Stock Image

The Diamond Revolution: The Prospects for Baseball After the Collapse of Its Ruling Class

Sullivan, Neil J.

3 ratings by Goodreads
ISBN 10: 0312077238 / ISBN 13: 9780312077235
Published by St. Martin's Press, New York, 1992
Condition: good, very good
From Ground Zero Books, Ltd. (Silver Spring, MD, U.S.A.)

AbeBooks Seller Since August 14, 1998 Seller Rating 4-star rating

Quantity Available: 1

Buy Used
Price: US$ 35.00 Convert Currency
Shipping: US$ 5.00 Within U.S.A. Destination, rates & speeds
Add to basket

30 Day Return Policy

About this Item

232, illus., tables, bibliography, index, DJ in plastic sleeve, rough spots inside rear flyleaf. The author illuminates key areas of change in Major League Baseball, including racist policies, the threat of franchise movement, free agency and arbitration, and beer and television revenues. Bookseller Inventory # 57232

Ask Seller a Question

Bibliographic Details

Title: The Diamond Revolution: The Prospects for ...

Publisher: St. Martin's Press, New York

Publication Date: 1992

Book Condition: good, very good

Edition: First Edition. First Printing.

About this title


Baseball fans were either shocked or numbed when Ryne Sandberg and Bobby Bonilla signed contracts that would pay them millions more than any player in history. But these deals were only the symptoms of a war that has been going on for decades.
While baseball is played much the same as it was in the past, behind the scenes a revolution has transformed the sport. Once an all-white game performed before local audiences in cities of the north and midwest and controlled by an old guard of owners who held players in feudal bondage, baseball today is an international affair, fueled by beer and television revenues, where players enjoy free agency's lucrative bounty.
In The Diamond Revolution, Neil Sullivan examines the fall of baseball's ruling class and the rise of its new order. With a scholar's expertise and a fan's passion, Sullivan illuminates the key areas of change and what they mean for the future of baseball. Along the way he raises provocative issues, such as: how baseball's racist policies helped maintain the famous team dynasties; the El Dorado option: how owners use the threat of franchise movement to win huge taxpayer-funded concessions; free agency and arbitration: the twin demons the owners brought upon themselves; and beer and baseball: the game's golden goose and the movement that might kill it.
These and dozens of other topics reveal the side of baseball that most fans never see--a field of play where the stakes are not just games but the future of the sport itself.

From Kirkus Reviews:

Nine innings' worth of baseball as Big Business, by Sullivan (The Minors, 1990, etc.). Baseball, argues Sullivan, is not the eternal cathedral of Field of Dreams, but rather a boisterous, bickering marketplace. The sport evolves along with the nation, he contends, and here he charts its changes and makes suggestions to secure baseball's future. Racism, the author believes, is gone from the field, but he urges owners to hire more black executives before black fans turn elsewhere in disgust. Sullivan counsels against moving teams to new cities, a maneuver that almost always backfires, and urges better management instead. He finds the stadiums of the 60's and 70's to be ``uniform utilitarian mediocrities,'' with the notable exception of Dodger Stadium, built with private funds. In a cheerier vein, he argues convincingly that league expansion doesn't dilute the quality of play (the US population, and thus the pool of available players, grows faster than baseball can handle). Sullivan sees a bright future for cable broadcasting and imagines futuristic developments like cameras secreted in the pitcher's uniform or tickets spewed out by home computers. He admonishes owners to share revenue decisions with players and urges a reassessment of baseball's romance with beer. Dull and scattered: a grab bag without a drawstring to hold it together. Sullivan offers intelligent advice, but only team owners and managers need take time out to listen. (Eight pages of b&w photos--not seen.) -- Copyright ©1992, Kirkus Associates, LP. All rights reserved.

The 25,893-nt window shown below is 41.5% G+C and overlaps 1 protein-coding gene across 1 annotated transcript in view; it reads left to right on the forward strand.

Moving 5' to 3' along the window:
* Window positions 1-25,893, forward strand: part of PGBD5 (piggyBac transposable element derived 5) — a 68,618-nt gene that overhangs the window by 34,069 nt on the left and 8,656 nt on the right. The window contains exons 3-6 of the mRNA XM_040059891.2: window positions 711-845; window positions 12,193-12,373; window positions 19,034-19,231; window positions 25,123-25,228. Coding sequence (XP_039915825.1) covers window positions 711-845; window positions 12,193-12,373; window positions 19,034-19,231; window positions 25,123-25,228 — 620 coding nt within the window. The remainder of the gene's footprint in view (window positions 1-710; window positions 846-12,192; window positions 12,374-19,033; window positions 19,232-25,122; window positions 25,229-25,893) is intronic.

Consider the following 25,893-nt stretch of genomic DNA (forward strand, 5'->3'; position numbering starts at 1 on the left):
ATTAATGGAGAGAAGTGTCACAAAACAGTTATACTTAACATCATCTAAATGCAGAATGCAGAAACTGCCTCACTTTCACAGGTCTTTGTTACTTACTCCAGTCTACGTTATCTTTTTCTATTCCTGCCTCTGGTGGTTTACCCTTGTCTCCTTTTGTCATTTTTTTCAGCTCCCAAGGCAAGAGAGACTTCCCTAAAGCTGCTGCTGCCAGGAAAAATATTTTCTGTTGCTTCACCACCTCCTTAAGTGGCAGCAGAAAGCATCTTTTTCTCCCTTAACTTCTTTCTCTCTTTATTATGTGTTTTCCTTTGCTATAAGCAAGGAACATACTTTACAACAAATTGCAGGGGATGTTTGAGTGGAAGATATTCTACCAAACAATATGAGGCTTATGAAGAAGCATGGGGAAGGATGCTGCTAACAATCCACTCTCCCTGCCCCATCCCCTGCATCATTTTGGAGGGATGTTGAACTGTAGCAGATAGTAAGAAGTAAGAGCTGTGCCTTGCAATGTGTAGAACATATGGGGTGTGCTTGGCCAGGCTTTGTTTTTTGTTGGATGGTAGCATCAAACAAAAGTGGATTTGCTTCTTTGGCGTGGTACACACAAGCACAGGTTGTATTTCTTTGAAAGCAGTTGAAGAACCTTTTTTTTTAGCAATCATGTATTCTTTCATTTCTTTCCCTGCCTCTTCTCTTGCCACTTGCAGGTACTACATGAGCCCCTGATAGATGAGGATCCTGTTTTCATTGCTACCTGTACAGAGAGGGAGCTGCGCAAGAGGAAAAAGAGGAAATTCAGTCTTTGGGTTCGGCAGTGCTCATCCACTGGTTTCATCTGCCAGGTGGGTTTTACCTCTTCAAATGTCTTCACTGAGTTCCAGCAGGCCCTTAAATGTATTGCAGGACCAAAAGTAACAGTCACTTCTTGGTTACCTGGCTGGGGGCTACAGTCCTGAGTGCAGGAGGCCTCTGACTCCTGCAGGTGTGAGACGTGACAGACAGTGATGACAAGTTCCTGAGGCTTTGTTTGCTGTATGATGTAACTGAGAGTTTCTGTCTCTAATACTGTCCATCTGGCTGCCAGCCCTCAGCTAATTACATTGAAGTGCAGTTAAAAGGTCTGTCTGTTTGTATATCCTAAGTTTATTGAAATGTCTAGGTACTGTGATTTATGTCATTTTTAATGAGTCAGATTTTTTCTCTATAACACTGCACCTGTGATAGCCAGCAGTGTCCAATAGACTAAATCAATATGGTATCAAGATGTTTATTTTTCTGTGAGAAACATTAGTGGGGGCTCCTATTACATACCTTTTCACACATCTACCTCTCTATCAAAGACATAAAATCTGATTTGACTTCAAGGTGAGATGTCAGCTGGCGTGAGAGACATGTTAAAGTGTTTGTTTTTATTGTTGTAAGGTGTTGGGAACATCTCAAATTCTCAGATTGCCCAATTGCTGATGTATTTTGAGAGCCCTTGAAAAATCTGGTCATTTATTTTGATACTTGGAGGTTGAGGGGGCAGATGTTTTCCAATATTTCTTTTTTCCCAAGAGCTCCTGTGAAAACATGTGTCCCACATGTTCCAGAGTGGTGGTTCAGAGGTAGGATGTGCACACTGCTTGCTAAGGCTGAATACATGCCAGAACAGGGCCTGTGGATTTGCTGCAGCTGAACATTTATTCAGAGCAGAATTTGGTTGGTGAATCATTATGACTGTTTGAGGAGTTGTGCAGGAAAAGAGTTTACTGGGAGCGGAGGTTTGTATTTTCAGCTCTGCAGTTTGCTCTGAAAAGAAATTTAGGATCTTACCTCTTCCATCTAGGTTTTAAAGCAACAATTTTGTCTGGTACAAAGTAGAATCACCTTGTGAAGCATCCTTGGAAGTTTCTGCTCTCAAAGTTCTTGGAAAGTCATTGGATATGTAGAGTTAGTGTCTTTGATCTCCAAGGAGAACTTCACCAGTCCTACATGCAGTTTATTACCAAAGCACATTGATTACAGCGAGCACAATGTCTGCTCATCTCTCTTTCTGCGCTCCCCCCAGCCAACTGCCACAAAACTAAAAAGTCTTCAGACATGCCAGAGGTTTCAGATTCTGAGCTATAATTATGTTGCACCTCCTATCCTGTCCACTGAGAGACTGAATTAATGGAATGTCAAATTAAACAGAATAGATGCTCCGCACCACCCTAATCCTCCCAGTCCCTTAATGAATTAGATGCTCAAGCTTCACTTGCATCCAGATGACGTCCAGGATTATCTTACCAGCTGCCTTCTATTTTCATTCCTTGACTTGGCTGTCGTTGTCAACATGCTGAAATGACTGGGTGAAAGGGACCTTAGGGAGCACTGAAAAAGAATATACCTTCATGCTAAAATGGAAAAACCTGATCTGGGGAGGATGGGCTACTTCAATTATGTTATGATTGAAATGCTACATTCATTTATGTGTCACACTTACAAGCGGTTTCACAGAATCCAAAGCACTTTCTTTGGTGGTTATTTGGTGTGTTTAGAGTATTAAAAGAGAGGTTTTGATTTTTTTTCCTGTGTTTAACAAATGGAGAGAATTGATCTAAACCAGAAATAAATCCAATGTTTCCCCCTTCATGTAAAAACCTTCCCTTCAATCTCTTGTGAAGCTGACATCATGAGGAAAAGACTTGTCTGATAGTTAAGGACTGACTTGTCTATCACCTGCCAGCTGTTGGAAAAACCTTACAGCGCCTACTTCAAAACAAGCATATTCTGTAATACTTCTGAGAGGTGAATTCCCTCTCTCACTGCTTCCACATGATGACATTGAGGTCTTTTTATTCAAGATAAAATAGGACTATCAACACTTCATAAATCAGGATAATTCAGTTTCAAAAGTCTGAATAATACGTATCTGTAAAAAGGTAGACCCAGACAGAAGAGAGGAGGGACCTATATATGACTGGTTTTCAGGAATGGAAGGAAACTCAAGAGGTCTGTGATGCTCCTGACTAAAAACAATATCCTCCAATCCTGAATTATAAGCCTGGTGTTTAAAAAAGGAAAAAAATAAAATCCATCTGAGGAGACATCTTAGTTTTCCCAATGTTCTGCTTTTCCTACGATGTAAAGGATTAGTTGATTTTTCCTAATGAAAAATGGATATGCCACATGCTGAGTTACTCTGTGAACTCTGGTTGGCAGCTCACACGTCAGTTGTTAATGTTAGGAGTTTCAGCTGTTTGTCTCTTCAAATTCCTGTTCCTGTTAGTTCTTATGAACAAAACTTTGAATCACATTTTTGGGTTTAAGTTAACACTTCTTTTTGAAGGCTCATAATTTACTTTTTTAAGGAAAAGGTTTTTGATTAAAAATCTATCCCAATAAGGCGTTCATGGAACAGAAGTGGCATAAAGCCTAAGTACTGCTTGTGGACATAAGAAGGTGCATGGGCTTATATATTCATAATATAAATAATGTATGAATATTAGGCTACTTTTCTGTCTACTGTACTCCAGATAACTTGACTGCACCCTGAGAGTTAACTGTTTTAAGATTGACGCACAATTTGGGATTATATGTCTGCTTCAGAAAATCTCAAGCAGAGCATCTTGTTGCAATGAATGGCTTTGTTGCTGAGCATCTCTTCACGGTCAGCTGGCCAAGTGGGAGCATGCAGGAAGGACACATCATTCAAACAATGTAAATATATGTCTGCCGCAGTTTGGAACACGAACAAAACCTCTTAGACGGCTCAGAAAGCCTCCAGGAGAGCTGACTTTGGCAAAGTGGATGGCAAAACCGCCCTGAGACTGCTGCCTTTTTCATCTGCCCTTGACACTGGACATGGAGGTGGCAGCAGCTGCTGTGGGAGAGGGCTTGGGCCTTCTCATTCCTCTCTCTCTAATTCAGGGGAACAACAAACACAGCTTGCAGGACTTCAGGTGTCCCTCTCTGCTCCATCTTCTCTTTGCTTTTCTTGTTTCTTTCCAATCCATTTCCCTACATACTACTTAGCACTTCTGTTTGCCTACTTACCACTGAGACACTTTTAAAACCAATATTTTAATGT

"About this title" may belong to another edition of this title.

Store Description

Founded and operated by trained historians, Ground Zero Books, Ltd., serves the book collector, the scholar, and institutions. We focus on the individual, and pride ourselves on our personal service. Please contact us with your wants, as we have many books not yet listed in our database.

Visit Seller's Storefront

Terms of Sale:

Books are subject to prior sale. Please ask us to hold a book for you before you
mail your check. Books are returnable within 7 days, if not satisfactory. MD
residents add 6% state sales tax.
The mailing address for Ground Zero Books, Ltd. (a subchapter-S corporation) is
P.O. Box 8369, Silver Spring, MD 20907-8369. You can reach us by phone at 301-
585-1471, by fax at 301-920-0253, or by e-mail at Ground Zero
Books, Ltd., is owned & operated by R. Alan Lewis & Lynne Haims.

Shipping Terms:

Orders usually ship within 2 business days. Shipping costs are based on books
weighing 2.2 LB, or 1 KG. If your book order is heavy or oversized, we may contact
you to let you know extra shipping is required.

List this Seller's Books

Payment Methods
accepted by seller

Visa Mastercard American Express

Check Money Order PayPal Invoice